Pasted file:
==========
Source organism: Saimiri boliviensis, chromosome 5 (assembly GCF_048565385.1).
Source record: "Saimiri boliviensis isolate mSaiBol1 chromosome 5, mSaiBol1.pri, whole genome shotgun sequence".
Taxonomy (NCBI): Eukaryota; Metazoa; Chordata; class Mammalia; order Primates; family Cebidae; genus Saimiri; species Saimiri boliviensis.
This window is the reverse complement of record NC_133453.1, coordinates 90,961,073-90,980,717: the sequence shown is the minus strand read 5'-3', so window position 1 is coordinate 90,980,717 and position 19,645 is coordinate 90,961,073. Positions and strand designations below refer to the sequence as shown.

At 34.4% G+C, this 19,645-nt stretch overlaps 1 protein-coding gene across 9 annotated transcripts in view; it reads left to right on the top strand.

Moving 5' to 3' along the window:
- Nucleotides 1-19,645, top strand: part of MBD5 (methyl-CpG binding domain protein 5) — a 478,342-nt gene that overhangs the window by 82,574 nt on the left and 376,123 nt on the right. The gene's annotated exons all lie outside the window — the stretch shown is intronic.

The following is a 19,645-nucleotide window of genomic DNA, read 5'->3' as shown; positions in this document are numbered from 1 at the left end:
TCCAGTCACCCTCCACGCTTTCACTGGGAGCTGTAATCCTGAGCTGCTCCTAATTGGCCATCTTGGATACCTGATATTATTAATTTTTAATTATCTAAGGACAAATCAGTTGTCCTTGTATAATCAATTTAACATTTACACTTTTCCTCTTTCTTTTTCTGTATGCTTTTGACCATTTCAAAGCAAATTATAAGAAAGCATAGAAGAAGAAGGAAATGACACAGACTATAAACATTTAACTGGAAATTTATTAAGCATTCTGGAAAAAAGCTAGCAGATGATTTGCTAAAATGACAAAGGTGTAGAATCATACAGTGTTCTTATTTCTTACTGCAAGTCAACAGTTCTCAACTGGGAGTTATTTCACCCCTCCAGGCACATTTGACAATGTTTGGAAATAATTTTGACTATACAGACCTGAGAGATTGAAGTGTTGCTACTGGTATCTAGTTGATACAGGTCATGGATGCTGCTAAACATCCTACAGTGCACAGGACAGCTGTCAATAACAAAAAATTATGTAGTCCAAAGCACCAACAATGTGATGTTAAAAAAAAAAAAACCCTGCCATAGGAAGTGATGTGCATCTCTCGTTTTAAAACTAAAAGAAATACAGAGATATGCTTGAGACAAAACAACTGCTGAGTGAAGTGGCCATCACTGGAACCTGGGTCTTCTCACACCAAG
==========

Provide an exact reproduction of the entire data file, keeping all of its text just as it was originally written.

Source organism: Saimiri boliviensis, chromosome 5 (assembly GCF_048565385.1).
Source record: "Saimiri boliviensis isolate mSaiBol1 chromosome 5, mSaiBol1.pri, whole genome shotgun sequence".
Taxonomy (NCBI): Eukaryota; Metazoa; Chordata; class Mammalia; order Primates; family Cebidae; genus Saimiri; species Saimiri boliviensis.
This window is the reverse complement of record NC_133453.1, coordinates 90,961,073-90,980,717: the sequence shown is the minus strand read 5'-3', so window position 1 is coordinate 90,980,717 and position 19,645 is coordinate 90,961,073. Positions and strand designations below refer to the sequence as shown.

At 34.4% G+C, this 19,645-nt stretch overlaps 1 protein-coding gene across 9 annotated transcripts in view; it reads left to right on the top strand.

Moving 5' to 3' along the window:
- Nucleotides 1-19,645, top strand: part of MBD5 (methyl-CpG binding domain protein 5) — a 478,342-nt gene that overhangs the window by 82,574 nt on the left and 376,123 nt on the right. The gene's annotated exons all lie outside the window — the stretch shown is intronic.

The following is a 19,645-nucleotide window of genomic DNA, read 5'->3' as shown; positions in this document are numbered from 1 at the left end:
TCCAGTCACCCTCCACGCTTTCACTGGGAGCTGTAATCCTGAGCTGCTCCTAATTGGCCATCTTGGATACCTGATATTATTAATTTTTAATTATCTAAGGACAAATCAGTTGTCCTTGTATAATCAATTTAACATTTACACTTTTCCTCTTTCTTTTTCTGTATGCTTTTGACCATTTCAAAGCAAATTATAAGAAAGCATAGAAGAAGAAGGAAATGACACAGACTATAAACATTTAACTGGAAATTTATTAAGCATTCTGGAAAAAAGCTAGCAGATGATTTGCTAAAATGACAAAGGTGTAGAATCATACAGTGTTCTTATTTCTTACTGCAAGTCAACAGTTCTCAACTGGGAGTTATTTCACCCCTCCAGGCACATTTGACAATGTTTGGAAATAATTTTGACTATACAGACCTGAGAGATTGAAGTGTTGCTACTGGTATCTAGTTGATACAGGTCATGGATGCTGCTAAACATCCTACAGTGCACAGGACAGCTGTCAATAACAAAAAATTATGTAGTCCAAAGCACCAACAATGTGATGTTAAAAAAAAAAAAACCCTGCCATAGGAAGTGATGTGCATCTCTCGTTTTAAAACTAAAAGAAATACAGAGATATGCTTGAGACAAAACAACTGCTGAGTGAAGTGGCCATCACTGGAACCTGGGTCTTCTCACACCAAG